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Friday, August 10, 2018

Sipp’n Corn Tasting Notes: Heaven Hill Hat Trick—Parker’s Heritage Collection 12th Edition, Old Fitzgerald 9-year, and Heaven Hill 27-year Small Batch

Bourbon Heritage Month is right around the corner, and what better way to prepare than with three samples of highly-anticipated limited editions from Heaven Hill?

First, Heaven Hill continues to honor its late Master Distiller Emeritus Parker Beam while also continuing to support ALS research and patient care with the 2018 release of Parker’s Heritage Collection, now in its 12th edition.  This year Heaven Hill used bourbon aged seven to eight years on upper floors—meaning that temperature extremes may have sped along the aging process and that proof would have increased from the 125 barrel-entry proof—and then finished for four months in French orange curaçao liqueur barrels.  (When orange liqueur was gaining popularity in the 17th Century, an orange found only on the Caribbean island of Curaçao was a favorite.)

Second, Heaven Hill is releasing the second edition of it Old Fitzgerald Bottled-in-Bond decanter series inspired by a 1950’s decanter and using the type of tax strip from a bygone era before the Bottled-in-Bond regulations were relaxed.  As usual, Old Fitzgerald uses wheat as its secondary grain.  This edition was aged for nine years.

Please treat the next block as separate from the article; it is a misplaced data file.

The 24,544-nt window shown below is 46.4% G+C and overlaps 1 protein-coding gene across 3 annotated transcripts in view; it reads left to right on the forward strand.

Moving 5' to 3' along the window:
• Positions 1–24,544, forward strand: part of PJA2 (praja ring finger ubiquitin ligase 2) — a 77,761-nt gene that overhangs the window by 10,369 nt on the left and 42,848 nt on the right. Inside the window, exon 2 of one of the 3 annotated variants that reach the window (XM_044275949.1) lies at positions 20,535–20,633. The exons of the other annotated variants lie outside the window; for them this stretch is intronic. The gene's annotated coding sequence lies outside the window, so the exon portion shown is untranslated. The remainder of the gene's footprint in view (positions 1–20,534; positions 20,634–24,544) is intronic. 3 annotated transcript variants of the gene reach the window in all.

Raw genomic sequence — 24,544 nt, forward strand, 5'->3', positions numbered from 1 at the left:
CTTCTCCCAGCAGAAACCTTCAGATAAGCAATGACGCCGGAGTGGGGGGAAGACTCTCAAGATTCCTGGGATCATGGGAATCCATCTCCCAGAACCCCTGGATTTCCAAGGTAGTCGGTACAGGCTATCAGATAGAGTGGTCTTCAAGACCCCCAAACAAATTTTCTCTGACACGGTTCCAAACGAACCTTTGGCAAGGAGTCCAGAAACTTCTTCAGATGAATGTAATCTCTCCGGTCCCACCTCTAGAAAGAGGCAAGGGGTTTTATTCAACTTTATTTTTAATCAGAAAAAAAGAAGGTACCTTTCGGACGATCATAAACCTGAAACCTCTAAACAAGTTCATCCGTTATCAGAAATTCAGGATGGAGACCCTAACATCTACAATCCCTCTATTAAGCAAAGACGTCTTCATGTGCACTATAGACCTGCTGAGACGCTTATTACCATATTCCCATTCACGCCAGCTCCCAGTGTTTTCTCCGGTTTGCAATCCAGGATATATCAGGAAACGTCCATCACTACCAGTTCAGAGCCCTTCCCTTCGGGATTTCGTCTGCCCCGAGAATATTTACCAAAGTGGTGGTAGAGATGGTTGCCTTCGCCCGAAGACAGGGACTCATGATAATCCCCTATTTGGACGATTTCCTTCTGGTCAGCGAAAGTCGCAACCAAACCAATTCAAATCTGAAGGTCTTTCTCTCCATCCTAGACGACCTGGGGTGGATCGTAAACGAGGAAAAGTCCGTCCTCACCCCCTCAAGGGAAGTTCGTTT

Third—and already a hot topic—is a small batch offering of jaw-dropping 27-year old bourbon.  This bottling is truly rare not just because of the extraordinary age, but because it was distilled at Heaven Hill’s old distillery in Bardstown (DSP-KY-31) before it was destroyed by fire in 1996.  The bottling consists of only 41 barrels that suffered extreme angel’s share loss over nearly three decades of aging (as expected), resulting in fewer than 3,000 bottles for the release.  Just as remarkable, this small batch was bottled at barrel proof, which was only 94.7 proof due to having been aged on low floors.  With a fancy custom box to boot, this release has all of the trappings of a true limited edition.

Parker’s Heritage Collection Tasting Notes

Parker’s Heritage Collection, 12th Edition (2018) Kentucky Straight Bourbon Whiskey finished in orange curaçao liqueur barrels

Heaven Hill, Bardstown, Kentucky (distilled in Louisville and aged in Bardstown)

7-8 years (before finishing)

55% (110 proof)


Golden brown with a glint of red.

I’ve never smelled an orange blossom, but I imagine that it would smell exactly like this.  Sweet floral and orange zest.

I didn’t know what to expect—other than orange—but I was very pleasantly surprised.  There’s a distinct brandy-esque sweetness under an orange backbone.  It’s unmistakably orange, but more like a milk chocolate orange cream from a fine chocolatier, with light sweet fruit and basil, giving it a refreshing quality.